In this study, spatial behaviors of solute particle transport in a single fracture with a variable aperture distribution, which depend on the spatial correlation and effective normal stress, were numerically investigated. The aim of this study is to propose a new empirical formula to describe the relationship between mean residence time of solute particles and effective normal stress. The mean residence time in the proposed empirical formula can be derived by analysis of breakthrough curves for each level of effective normal stress and spatial correlation ratio.

2. Solute Transport Model: Random Walk Particle Following (RWPF) Model

In this study, it is assumed that solute transport through spatially varying apertures occurs in a one-dimensional channel that connects individual elements constituting a single fracture. The numerical simulation of solute particle transport was conducted using the random walk particle following (RWPF) model [18]. This model was originally developed to simulate solute particle transport in three-dimensional discrete fracture networks with a large number of individual fractures (e.g., more than 10,000). The merit of this model—compared to the existing random walk particle tracking (RWPT) model LaBolle et al. [11]—is that it does not require discrete mathematics for time calculation, thereby increasing the efficiency of calculation when a large number of fractures is generated within a given space.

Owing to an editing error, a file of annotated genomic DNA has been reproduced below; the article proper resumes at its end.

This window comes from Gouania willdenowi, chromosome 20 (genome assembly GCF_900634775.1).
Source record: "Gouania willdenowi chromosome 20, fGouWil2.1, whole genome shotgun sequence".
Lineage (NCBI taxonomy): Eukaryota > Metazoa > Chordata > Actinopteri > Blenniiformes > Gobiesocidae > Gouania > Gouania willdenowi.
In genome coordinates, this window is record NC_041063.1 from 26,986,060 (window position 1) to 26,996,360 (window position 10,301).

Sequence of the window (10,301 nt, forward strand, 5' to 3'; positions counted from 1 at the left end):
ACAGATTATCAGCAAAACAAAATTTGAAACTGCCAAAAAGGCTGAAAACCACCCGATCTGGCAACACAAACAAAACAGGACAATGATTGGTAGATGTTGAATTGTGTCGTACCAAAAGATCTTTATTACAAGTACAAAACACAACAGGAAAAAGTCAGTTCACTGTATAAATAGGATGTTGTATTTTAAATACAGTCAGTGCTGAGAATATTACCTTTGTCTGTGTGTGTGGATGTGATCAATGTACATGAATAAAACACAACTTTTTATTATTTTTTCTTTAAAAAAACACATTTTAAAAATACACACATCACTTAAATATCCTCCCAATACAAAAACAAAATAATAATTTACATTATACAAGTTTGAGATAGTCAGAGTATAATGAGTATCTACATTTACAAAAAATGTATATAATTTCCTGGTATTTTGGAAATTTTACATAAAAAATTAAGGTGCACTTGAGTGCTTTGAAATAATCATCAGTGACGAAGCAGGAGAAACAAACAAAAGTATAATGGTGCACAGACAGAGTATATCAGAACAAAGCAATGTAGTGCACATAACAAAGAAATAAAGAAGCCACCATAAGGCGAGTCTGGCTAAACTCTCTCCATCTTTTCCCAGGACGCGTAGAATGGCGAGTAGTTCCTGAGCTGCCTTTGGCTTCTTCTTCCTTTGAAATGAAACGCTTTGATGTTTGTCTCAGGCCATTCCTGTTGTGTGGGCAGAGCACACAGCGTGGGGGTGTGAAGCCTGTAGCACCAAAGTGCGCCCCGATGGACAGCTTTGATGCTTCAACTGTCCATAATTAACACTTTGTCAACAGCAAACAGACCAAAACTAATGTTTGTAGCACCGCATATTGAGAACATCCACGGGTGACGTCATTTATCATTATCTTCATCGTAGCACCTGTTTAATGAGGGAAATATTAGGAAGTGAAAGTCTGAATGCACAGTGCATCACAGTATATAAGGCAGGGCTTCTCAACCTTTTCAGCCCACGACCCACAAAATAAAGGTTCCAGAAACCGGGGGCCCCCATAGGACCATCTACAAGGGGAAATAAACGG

In the RWPF model, the spatial distribution of solute particles is determined through a stochastic process. The probability density function for residence time of solute particles in RWPF model is
f ( t ) = 0.5 ( U + x m t ) 1 4 π D t e x p [ ( x m U t ) 4 D t ]
where x m [m] refers to the length of the one-dimensional channel, D [m2/sec] to the longitudinal dispersion coefficient, U [m/sec] to the mean velocity, and t [sec] to time.
The standard deviation of the spatial transport through the distribution of particles within a one-dimensional channel is expressed as a function of longitudinal dispersion coefficient and time:
σ = 2 D t .
The residence time of solute particles that are moved in the flow field is calculated as:
t m = x m U .
The RWPF model randomly extracts the location of solute particles x at t m , and as a result, the mean residence time of solute particles is obtained between t = 0 and t m . When solute particles being transported along the flow direction arrive at intersection i , as shown in Figure 1, they select and move into any exit point based on the probability value and in proportion to the localized flow (P3 or P4 in Figure 1). As part of the element with aperture ( e i ) and size Δ a × Δ a , the residence time of solute particles t i is obtained by dividing the volume of the element ( V i ) by the localized flow rate ( Q i j ) as follows: